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The Draft Spies (Vol. II): Wyatt Davis



Welcome to volume two of “The Draft Spies”. This week, we will spy on Ohio State guard Wyatt Davis and discuss why he is an ideal player for the Bills to select in the upcoming NFL draft. Adding top quality prospects to the trench positions on this team will serve to make the Bills offense more consistent and complete. They will need swords and shields. Enter Wyatt Davis.

Advanced Metrics

As the off-season goes on, we will be introducing some new metrics into our prospect analyses. Last week, we introduced the “Pursuit Failure Caused Rate” (PFCR), which measures with the elusiveness of skill position players (quarterbacks, running backs, wide receivers, and tight ends).

This week, we present the “What the Dickens” (WTD) Meter. This metric, used to examine individual players, employs positive (+0.1 to +1) and negative (-0.1 to -1) values to determine good or bad execution on any given play. For offensive linemen, a WTD score connotes the execution of blocking assignments. (*Note: Players can record a positive WTD score on negative plays, and vice versa.)

SPY 1: WHO is Wyatt Davis?

Wyatt Davis grew up in Bellflower, California approximately 4 hours distant from Josh Allen. He attended the prestigious St. John Bosco High School, where he played both Football and Basketball. He was named the Trinity League Offensive Lineman of the Year and a US Army All-American as a senior, earning a 5 star recruit rating from Rivals, 247 Sports, Scout, and Maxpreps. Davis was the number one offensive line prospect in his recruiting class, receiving offers from several high-profile programs such as Alabama, Michigan, Notre Dame, Stanford, USC, UCLA, and Washington. However, he ultimately committed to The Ohio State University.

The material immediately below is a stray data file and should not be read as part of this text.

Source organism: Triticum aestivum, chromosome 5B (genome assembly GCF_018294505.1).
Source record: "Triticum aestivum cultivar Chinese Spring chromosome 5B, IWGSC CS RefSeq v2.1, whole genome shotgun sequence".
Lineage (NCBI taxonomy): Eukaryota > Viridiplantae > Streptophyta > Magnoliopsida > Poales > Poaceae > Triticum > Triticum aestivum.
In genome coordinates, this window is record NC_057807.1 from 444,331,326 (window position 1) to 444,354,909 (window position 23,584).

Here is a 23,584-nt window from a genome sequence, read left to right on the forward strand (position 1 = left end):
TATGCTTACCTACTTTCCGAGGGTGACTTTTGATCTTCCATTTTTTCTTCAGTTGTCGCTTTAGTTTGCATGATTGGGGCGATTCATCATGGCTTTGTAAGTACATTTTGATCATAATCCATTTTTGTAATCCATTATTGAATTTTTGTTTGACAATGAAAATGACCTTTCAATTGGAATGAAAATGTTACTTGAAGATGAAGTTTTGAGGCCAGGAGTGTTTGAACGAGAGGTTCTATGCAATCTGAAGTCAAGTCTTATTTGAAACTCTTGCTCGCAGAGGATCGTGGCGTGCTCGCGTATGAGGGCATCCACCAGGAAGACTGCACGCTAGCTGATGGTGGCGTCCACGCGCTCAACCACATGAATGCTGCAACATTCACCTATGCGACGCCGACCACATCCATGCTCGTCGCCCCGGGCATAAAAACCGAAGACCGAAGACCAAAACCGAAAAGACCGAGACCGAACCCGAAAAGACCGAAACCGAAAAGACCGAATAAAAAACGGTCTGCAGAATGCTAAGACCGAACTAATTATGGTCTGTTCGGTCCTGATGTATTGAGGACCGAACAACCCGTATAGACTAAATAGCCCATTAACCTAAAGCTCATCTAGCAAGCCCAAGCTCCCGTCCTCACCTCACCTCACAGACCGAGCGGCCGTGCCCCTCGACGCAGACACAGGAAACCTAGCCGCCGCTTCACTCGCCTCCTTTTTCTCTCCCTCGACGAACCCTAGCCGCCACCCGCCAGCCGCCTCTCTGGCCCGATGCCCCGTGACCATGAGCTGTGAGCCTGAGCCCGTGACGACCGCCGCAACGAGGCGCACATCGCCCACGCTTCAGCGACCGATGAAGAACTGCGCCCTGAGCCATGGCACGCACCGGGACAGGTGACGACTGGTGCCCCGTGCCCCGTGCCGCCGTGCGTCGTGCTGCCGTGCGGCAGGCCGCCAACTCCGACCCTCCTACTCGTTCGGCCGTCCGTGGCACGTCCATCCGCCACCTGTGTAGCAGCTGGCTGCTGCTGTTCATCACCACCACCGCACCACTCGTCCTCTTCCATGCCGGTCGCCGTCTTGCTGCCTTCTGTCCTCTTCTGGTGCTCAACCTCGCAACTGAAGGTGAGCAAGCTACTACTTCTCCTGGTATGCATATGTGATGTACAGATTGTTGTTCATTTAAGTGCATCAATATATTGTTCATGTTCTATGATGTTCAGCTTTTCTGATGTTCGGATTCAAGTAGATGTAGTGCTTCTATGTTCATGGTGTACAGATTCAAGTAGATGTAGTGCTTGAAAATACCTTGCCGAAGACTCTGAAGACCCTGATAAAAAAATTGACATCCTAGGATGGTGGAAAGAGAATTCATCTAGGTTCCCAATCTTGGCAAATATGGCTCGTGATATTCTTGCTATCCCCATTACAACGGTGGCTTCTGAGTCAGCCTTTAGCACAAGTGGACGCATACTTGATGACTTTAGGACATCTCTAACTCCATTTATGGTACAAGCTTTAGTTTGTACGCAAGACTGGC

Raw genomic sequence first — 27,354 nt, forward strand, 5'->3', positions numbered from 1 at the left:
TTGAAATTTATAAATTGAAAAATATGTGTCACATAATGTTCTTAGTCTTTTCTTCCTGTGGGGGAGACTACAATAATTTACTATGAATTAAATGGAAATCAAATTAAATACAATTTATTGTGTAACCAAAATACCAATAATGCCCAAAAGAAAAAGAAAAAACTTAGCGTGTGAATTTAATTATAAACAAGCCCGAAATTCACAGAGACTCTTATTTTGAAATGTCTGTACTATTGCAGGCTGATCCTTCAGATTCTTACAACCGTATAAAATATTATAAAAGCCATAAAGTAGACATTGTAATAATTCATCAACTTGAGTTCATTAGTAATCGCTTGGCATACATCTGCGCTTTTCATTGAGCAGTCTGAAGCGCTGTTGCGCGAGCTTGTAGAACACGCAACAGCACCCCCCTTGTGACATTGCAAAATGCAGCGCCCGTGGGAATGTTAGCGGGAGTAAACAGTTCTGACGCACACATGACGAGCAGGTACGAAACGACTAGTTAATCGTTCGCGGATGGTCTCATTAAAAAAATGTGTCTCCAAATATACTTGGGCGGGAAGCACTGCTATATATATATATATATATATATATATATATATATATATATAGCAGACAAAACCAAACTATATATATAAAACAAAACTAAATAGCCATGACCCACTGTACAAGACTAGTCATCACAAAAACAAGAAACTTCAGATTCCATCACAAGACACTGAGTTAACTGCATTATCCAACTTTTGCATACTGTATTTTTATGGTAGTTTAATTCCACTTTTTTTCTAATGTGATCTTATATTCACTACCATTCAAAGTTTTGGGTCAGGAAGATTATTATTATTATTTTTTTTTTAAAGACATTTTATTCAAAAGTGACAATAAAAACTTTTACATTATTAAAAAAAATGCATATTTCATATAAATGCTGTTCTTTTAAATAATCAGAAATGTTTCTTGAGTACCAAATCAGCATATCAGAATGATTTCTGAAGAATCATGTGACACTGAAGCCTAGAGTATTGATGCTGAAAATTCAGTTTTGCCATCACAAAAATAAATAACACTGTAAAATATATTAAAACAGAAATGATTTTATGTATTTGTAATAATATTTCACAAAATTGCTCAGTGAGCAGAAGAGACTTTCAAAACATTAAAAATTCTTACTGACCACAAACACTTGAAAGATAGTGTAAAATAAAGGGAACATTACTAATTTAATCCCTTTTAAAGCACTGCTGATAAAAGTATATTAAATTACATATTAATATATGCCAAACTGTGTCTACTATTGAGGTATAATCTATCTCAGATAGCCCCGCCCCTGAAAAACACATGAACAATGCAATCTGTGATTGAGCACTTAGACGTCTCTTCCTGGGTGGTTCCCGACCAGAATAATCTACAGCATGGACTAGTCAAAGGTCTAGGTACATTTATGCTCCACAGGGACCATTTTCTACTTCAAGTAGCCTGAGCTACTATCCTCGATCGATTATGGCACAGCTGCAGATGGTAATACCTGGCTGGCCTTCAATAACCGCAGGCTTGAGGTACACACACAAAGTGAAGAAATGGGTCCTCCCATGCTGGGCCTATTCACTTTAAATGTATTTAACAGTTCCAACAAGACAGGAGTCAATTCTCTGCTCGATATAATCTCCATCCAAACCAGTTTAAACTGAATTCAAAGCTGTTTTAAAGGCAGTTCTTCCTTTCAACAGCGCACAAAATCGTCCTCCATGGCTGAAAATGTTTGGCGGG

SPY 2: WHERE did he come from?

Davis redshirted as a freshman at Ohio State, serving as a reserve guard. He made his Buckeye debut in 2018, playing 241 snaps and impressing the coaching staff with his preparedness and maturity. From that point on, Davis anchored their offensive line. He is one of the most decorated offensive linemen in Ohio State history:

  • Big Ten All-Decade 2nd Team
  • Two-time All-American (2019, 2020)
  • Big Ten Offensive Lineman of the Year (2020)
  • Two-time 1st Team All-Big Ten honors (2019, 2020)
  • 2017 Ohio State Student Athlete Award Winner
  • Made the dean’s list several times
  • Third-most team awards in school history

Davis was partly responsible for the performance of that powerhouse Buckeye offense. Coach Ryan Day focused in and around Davis’ intelligence and physical tools to develop his game. He is an ideal fit for an inside rush attack scheme. However, Day worked with Davis to broaden his skill set, which opened up the offense to more dynamic concepts. It didn’t hurt that they had an extremely athletic quarterback and running back in Justin Fields and Trey Sermon. We will touch more on this is a developmental point later.

SPY 3: WHAT are his attributes?

Davis (6’4”, 315 lbs.) is a complete player. He has dominated virtually every aspect of the game and life. This might be due, in part, to his legendary lineage; he is the grandson of Hall of Fame defensive end Willie Davis. However, like all us mortals, he is not perfect. He has struggled on occasion. The following WTD analysis will illustrate his inconsistent play from Ohio State’s 2019 game against Penn State: